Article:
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The lives of hundreds of individuals from medieval Cambridge have been uncovered by archaeologists.

Using extensive scientific data, researchers at Cambridge University have reconstructed the life stories of numerous ordinary medieval inhabitants of the city. Through detailed examination of their skeletons, they have shed light on the lives of individuals who were not documented or may have been marginalized in society due to poverty or other disadvantages.

Through the analysis of the skeletal remains of over 400 individuals, both adults and children, interred at a medieval hospital between 1200 and 1500 AD, the team of researchers have constructed a comprehensive understanding of the lifestyles, well-being, and physical characteristics of the inhabitants of Cambridge during this time period.

They also discovered information about the functioning of the charitable organization’s medieval “system of benefits” and how they determined who was deserving of assistance in the midst of what must have been a vast “ocean of need”.

Skeletons in the ground of the former site of the hospital of St John the Evangelist

Upon further investigation, it was found that the individuals interred at the hospital came from various social backgrounds. This group included not only orphaned children and university-educated individuals, but also a specific subgroup known as the “shame-faced poor.” These were individuals who had previously lived in comfortable circumstances but had since encountered adversity and were considered deserving of assistance.

In 2010, the location of St John the Evangelist hospital was dug up, revealing numerous graves whose occupants were unknown. In a recent study, specialists in DNA and isotope analysis, human skeletal variations, and other fields analyzed up to 50 unique traits of each skeleton. This has resulted in one of the most extensive datasets ever created for medieval England.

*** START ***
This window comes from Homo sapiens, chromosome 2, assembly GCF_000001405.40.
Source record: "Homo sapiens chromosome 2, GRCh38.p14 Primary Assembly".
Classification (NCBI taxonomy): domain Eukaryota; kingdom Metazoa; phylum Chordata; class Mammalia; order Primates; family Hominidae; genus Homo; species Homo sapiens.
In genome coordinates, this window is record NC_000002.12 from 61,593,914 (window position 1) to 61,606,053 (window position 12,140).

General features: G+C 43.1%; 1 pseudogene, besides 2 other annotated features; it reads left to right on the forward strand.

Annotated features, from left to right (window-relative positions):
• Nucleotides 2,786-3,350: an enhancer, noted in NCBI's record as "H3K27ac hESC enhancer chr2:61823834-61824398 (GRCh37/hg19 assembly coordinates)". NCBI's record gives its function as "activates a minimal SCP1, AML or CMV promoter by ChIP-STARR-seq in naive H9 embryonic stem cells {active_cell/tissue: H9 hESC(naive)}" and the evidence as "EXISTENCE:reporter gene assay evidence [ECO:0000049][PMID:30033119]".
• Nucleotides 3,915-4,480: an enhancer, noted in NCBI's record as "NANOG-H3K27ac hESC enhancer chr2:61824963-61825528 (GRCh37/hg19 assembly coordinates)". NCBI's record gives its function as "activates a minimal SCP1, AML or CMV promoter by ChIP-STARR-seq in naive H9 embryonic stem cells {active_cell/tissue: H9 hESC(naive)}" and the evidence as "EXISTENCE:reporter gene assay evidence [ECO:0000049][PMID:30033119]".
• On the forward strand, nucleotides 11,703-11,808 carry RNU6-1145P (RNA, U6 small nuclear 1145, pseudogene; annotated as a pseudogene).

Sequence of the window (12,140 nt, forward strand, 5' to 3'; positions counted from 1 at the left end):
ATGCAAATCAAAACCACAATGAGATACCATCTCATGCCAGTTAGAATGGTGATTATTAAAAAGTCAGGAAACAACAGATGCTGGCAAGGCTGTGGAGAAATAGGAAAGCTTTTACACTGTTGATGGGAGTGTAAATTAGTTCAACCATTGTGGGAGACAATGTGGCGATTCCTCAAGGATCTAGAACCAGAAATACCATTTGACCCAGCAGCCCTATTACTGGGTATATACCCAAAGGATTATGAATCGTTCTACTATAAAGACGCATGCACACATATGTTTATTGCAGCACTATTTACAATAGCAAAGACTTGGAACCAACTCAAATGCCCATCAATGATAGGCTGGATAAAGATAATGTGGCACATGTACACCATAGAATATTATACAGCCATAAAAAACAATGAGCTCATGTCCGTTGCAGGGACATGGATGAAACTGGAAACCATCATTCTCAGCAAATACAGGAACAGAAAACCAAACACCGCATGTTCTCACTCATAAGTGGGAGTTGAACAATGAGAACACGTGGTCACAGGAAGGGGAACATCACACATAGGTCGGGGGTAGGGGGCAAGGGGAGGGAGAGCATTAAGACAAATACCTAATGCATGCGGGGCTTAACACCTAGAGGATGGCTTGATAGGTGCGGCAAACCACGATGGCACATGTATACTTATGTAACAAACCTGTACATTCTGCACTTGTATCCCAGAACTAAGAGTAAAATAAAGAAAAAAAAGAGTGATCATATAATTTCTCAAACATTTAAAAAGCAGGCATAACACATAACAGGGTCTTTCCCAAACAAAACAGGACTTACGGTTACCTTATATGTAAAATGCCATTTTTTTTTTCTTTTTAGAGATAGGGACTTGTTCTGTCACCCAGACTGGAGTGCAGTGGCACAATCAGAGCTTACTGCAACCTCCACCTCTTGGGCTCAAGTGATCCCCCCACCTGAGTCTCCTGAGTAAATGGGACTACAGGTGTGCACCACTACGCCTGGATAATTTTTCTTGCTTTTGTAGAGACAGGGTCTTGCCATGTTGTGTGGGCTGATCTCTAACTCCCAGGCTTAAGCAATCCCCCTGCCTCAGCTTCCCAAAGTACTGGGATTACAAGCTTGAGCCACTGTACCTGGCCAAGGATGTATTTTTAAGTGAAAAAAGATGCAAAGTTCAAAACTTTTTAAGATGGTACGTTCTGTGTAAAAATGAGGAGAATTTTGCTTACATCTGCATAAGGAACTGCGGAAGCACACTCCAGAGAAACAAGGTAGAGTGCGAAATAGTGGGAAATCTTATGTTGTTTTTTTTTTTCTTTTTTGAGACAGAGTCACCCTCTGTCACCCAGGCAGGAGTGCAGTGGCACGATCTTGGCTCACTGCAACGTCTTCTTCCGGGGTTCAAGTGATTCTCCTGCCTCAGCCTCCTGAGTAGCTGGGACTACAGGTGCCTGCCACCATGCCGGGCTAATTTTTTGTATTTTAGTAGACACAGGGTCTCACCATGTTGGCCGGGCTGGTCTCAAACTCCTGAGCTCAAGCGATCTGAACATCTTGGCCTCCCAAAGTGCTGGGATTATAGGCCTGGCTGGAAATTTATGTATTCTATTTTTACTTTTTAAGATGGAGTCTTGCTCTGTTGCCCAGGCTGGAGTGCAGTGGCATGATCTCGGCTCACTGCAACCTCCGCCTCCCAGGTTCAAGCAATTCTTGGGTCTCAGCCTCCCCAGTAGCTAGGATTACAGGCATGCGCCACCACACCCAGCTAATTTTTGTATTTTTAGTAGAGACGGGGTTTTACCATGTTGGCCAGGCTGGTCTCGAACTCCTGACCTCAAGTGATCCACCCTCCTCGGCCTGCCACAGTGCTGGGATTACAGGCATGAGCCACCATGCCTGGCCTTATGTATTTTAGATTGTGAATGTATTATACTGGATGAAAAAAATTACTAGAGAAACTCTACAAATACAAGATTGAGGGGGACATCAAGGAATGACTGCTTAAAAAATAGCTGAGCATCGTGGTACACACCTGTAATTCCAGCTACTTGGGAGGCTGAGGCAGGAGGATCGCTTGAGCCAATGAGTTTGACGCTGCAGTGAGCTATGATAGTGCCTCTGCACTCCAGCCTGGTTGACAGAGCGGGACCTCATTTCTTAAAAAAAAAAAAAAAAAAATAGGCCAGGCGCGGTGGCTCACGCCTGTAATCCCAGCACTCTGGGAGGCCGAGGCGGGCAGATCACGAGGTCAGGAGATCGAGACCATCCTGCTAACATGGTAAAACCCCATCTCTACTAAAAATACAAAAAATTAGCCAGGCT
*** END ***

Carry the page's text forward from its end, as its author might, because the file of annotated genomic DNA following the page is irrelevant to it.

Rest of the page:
A recently released website, debuted on Friday alongside a published research article in Antiquity, shares the narratives of various individuals discovered during the study. One of them is an enigmatic figure known as “Wat” by experts, described as a stout, dark-haired man who benefitted from a healthy diet and managed to survive multiple outbreaks of the Black Death. However, it appears that he faced challenges in his later years and ultimately passed away from cancer at the age of 60.

Unfortunately, due to a difficult upbringing and strenuous physical labor, a person known as “Maria” was of small stature. She later developed tuberculosis and may have been brought to a hospital where her nourishment improved. Sadly, she passed away at a young age.

About 10 male skeletons were identified as probable university scholars thanks to the symmetry of their arm bones, which suggested, unlike most of the young male skeletons, that they didn’t perform heavy manual work.

According to the study’s lead researcher, John Robb, a professor of archaeology at Cambridge University, the individuals in the hospital were not all from a lower social class. Their admittance into the hospital varied, providing insight into the inner workings of the institution. This suggests that while only a select few were able to receive assistance, there may have been others who also needed help. This raises the question of how decisions were ultimately determined.

According to the authors of the paper, the probable explanation for the hospital’s longevity of 300 years was its ability to cater to a variety of individuals and tap into their emotions, thus attracting a diverse group of donors.

Source: theguardian.com